This place was originally called the Fairbanks Exploration Company gold dredge #3. It was established in 1923 as a gold mining operation. Between 1926 and 1957, some $70 million worth of gold was extracted from this lake. At one time the population of the mining camp reached 10,000, making it bigger than Fairbanks, Alaska!
The dredge ceased operations in 1962. It changed hands several times before Jane Haigh and Patricia Peirsol bought the property in 1997. Haigh is a historian and a professor at Kenai Peninsula College. Rather than turning it into a tourist attraction, like some other historic gold dredges, the co-owners left the dredge equipment as it was, to preserve a piece of Alaska history.
The steel framework and equipment still mostly survive, though they were heavily damaged by fires in 2013 and 2016. It is popular with local sightseers as it is just 25 miles outside of Fairbanks just off Steese Highway. This site is on the National Register of Historic Places.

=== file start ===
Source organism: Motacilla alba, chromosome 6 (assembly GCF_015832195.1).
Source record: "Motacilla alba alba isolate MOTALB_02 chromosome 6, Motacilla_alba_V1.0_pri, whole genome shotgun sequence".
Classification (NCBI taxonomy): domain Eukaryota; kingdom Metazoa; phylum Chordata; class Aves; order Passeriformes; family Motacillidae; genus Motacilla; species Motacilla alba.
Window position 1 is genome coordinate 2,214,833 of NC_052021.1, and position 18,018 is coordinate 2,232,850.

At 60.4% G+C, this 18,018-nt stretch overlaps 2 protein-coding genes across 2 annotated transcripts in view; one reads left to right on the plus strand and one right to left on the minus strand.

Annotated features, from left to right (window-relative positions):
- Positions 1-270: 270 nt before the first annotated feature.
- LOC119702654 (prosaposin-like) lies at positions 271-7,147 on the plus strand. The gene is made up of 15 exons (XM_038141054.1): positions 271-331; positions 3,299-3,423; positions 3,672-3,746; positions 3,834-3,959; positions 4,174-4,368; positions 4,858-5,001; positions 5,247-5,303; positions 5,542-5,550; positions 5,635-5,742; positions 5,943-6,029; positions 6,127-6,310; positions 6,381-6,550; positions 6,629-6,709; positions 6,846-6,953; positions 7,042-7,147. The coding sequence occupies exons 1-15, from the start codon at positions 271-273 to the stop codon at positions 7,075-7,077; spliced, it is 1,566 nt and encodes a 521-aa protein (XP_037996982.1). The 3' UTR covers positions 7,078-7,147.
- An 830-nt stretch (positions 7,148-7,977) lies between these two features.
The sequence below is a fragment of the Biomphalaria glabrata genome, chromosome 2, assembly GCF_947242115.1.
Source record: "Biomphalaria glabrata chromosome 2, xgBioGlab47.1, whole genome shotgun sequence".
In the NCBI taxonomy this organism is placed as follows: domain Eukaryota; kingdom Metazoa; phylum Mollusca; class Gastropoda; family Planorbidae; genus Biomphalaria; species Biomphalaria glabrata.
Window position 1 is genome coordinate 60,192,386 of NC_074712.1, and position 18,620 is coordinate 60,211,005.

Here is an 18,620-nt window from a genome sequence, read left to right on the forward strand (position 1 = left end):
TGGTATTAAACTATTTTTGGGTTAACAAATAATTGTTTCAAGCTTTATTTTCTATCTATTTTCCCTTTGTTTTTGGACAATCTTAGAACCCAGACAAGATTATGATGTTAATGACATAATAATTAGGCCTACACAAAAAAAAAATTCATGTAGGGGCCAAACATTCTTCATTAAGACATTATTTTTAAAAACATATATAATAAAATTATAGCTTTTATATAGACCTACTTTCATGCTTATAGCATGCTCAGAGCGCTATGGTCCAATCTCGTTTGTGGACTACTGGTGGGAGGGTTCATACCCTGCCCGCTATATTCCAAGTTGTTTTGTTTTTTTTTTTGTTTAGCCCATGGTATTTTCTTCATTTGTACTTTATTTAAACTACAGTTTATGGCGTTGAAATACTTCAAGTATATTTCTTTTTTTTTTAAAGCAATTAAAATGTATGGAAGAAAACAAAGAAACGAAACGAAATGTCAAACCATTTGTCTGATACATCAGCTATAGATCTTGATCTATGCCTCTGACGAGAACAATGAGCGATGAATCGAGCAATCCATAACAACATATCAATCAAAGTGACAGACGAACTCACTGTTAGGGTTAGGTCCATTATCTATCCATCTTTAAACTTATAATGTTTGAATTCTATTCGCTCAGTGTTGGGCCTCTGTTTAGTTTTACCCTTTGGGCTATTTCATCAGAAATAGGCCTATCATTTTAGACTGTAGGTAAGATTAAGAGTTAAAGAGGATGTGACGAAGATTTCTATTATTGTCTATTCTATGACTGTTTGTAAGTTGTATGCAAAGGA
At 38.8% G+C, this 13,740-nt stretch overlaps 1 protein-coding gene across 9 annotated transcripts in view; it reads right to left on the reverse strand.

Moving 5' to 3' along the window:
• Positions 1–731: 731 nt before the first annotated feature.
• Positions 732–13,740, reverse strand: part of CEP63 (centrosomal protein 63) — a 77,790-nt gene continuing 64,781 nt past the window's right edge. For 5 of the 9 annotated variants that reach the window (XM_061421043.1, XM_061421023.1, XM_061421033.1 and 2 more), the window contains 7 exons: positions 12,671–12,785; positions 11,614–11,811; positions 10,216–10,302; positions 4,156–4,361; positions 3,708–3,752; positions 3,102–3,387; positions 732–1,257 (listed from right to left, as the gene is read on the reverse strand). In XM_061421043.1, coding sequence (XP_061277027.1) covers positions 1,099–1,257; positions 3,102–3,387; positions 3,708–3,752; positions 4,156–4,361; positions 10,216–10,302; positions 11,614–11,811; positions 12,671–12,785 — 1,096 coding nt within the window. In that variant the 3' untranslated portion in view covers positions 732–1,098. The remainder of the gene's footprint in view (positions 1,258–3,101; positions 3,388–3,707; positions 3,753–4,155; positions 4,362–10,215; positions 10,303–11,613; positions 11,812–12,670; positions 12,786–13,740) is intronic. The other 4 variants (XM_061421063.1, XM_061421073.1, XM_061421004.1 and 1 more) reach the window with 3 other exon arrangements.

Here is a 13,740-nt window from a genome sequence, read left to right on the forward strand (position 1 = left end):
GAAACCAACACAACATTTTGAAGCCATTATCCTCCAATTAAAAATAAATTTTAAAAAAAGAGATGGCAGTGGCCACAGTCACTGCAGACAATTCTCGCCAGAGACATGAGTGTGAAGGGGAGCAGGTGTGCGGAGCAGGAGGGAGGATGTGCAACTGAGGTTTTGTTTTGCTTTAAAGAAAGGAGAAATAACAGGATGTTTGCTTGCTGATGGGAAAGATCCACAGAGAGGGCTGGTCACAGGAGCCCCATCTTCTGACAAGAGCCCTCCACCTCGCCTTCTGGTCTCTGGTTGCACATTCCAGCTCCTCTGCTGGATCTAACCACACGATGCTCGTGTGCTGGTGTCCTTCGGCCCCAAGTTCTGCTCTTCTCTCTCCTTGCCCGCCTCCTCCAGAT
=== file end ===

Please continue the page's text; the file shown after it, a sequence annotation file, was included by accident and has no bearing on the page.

Know Before You Go
The gold dredge is easily accessible by taking the old Steese Highway out of Fairbanks, Alaska. It is approximately 25 miles outside the city. The owners of the nearby Chatanika Lodge are happy to give final directions to the dredge.
This is private property, but there is no security or admission charge. The terrain is steep in places and rocky. Wear good hiking boots. You visit at your own risk and emergency services are not readily available! Be respectful of nature and do not litter or build any campfires.
Please keep in mind that this is a wilderness area. Bear and other predators may be present. Some visitors opt to carry firearms with them for protection.